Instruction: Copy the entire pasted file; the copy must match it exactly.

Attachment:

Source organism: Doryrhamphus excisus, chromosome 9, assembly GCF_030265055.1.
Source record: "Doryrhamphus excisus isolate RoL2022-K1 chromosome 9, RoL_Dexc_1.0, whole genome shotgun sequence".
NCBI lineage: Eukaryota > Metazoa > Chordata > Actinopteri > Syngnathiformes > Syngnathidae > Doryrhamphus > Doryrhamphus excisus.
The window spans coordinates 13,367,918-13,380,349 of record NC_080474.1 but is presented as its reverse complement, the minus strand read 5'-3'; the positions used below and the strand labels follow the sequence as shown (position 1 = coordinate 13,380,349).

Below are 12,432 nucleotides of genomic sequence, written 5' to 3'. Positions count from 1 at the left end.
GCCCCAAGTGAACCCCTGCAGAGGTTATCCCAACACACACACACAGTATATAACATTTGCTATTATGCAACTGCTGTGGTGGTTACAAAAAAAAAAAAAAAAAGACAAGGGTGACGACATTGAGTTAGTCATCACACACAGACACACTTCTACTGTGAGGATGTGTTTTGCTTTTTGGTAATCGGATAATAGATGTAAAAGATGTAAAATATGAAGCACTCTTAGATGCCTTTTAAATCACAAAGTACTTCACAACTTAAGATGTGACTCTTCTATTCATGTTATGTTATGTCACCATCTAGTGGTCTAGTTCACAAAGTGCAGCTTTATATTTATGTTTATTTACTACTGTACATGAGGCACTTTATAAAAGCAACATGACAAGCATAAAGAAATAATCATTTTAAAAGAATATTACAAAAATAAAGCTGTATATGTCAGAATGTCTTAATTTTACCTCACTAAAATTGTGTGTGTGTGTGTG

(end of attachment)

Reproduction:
Source organism: Doryrhamphus excisus, chromosome 9, assembly GCF_030265055.1.
Source record: "Doryrhamphus excisus isolate RoL2022-K1 chromosome 9, RoL_Dexc_1.0, whole genome shotgun sequence".
NCBI lineage: Eukaryota > Metazoa > Chordata > Actinopteri > Syngnathiformes > Syngnathidae > Doryrhamphus > Doryrhamphus excisus.
The window spans coordinates 13,367,918-13,380,349 of record NC_080474.1 but is presented as its reverse complement, the minus strand read 5'-3'; the positions used below and the strand labels follow the sequence as shown (position 1 = coordinate 13,380,349).

Below are 12,432 nucleotides of genomic sequence, written 5' to 3'. Positions count from 1 at the left end.
GCCCCAAGTGAACCCCTGCAGAGGTTATCCCAACACACACACACAGTATATAACATTTGCTATTATGCAACTGCTGTGGTGGTTACAAAAAAAAAAAAAAAAAGACAAGGGTGACGACATTGAGTTAGTCATCACACACAGACACACTTCTACTGTGAGGATGTGTTTTGCTTTTTGGTAATCGGATAATAGATGTAAAAGATGTAAAATATGAAGCACTCTTAGATGCCTTTTAAATCACAAAGTACTTCACAACTTAAGATGTGACTCTTCTATTCATGTTATGTTATGTCACCATCTAGTGGTCTAGTTCACAAAGTGCAGCTTTATATTTATGTTTATTTACTACTGTACATGAGGCACTTTATAAAAGCAACATGACAAGCATAAAGAAATAATCATTTTAAAAGAATATTACAAAAATAAAGCTGTATATGTCAGAATGTCTTAATTTTACCTCACTAAAATTGTGTGTGTGTGTGTG